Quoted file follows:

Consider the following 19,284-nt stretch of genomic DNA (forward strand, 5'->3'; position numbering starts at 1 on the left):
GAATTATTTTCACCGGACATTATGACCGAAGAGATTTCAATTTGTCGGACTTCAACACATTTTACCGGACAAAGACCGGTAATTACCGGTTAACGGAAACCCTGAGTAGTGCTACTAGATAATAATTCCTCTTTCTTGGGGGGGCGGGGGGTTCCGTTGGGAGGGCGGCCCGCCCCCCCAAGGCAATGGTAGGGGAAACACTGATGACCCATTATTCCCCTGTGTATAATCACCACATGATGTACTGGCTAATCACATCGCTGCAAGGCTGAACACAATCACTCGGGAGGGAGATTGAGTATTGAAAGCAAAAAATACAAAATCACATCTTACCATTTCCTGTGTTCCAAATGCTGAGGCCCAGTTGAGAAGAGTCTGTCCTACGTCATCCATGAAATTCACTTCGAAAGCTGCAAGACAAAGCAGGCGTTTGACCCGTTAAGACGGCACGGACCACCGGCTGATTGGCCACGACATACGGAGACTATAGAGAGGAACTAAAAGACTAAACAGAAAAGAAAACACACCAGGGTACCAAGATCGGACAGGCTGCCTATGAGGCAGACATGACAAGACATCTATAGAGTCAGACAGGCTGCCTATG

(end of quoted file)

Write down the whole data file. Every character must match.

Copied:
Consider the following 19,284-nt stretch of genomic DNA (forward strand, 5'->3'; position numbering starts at 1 on the left):
GAATTATTTTCACCGGACATTATGACCGAAGAGATTTCAATTTGTCGGACTTCAACACATTTTACCGGACAAAGACCGGTAATTACCGGTTAACGGAAACCCTGAGTAGTGCTACTAGATAATAATTCCTCTTTCTTGGGGGGGCGGGGGGTTCCGTTGGGAGGGCGGCCCGCCCCCCCAAGGCAATGGTAGGGGAAACACTGATGACCCATTATTCCCCTGTGTATAATCACCACATGATGTACTGGCTAATCACATCGCTGCAAGGCTGAACACAATCACTCGGGAGGGAGATTGAGTATTGAAAGCAAAAAATACAAAATCACATCTTACCATTTCCTGTGTTCCAAATGCTGAGGCCCAGTTGAGAAGAGTCTGTCCTACGTCATCCATGAAATTCACTTCGAAAGCTGCAAGACAAAGCAGGCGTTTGACCCGTTAAGACGGCACGGACCACCGGCTGATTGGCCACGACATACGGAGACTATAGAGAGGAACTAAAAGACTAAACAGAAAAGAAAACACACCAGGGTACCAAGATCGGACAGGCTGCCTATGAGGCAGACATGACAAGACATCTATAGAGTCAGACAGGCTGCCTATG